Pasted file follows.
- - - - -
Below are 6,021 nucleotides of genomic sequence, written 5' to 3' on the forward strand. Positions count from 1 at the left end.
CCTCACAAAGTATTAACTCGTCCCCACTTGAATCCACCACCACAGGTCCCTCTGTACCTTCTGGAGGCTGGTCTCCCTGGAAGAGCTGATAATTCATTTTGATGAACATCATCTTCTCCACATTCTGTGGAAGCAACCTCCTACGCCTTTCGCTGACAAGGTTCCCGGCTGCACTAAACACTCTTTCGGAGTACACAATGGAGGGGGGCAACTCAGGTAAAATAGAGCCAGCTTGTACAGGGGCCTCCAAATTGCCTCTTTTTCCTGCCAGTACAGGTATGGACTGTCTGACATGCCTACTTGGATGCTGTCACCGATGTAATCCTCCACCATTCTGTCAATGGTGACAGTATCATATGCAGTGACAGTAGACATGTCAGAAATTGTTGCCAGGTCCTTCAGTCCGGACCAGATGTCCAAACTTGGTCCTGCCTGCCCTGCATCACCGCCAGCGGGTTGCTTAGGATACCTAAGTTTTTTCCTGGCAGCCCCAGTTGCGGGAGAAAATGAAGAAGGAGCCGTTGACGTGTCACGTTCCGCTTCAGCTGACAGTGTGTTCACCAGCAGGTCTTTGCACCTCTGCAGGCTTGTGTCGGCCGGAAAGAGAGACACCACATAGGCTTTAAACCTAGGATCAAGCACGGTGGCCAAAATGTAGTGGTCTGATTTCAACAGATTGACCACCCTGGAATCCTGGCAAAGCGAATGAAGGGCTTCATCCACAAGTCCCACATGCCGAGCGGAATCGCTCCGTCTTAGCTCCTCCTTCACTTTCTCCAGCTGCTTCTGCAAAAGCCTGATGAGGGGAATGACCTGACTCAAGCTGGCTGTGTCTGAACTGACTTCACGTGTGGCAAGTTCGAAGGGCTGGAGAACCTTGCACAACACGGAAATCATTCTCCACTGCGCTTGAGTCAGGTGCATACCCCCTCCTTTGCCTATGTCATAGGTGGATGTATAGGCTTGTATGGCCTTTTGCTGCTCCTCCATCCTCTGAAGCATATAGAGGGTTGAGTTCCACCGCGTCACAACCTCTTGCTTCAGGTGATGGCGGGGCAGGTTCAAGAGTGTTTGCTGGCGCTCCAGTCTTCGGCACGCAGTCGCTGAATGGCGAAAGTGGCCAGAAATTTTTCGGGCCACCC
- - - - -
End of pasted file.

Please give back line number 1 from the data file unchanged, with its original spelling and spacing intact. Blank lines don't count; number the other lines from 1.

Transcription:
Below are 6,021 nucleotides of genomic sequence, written 5' to 3' on the forward strand. Positions count from 1 at the left end.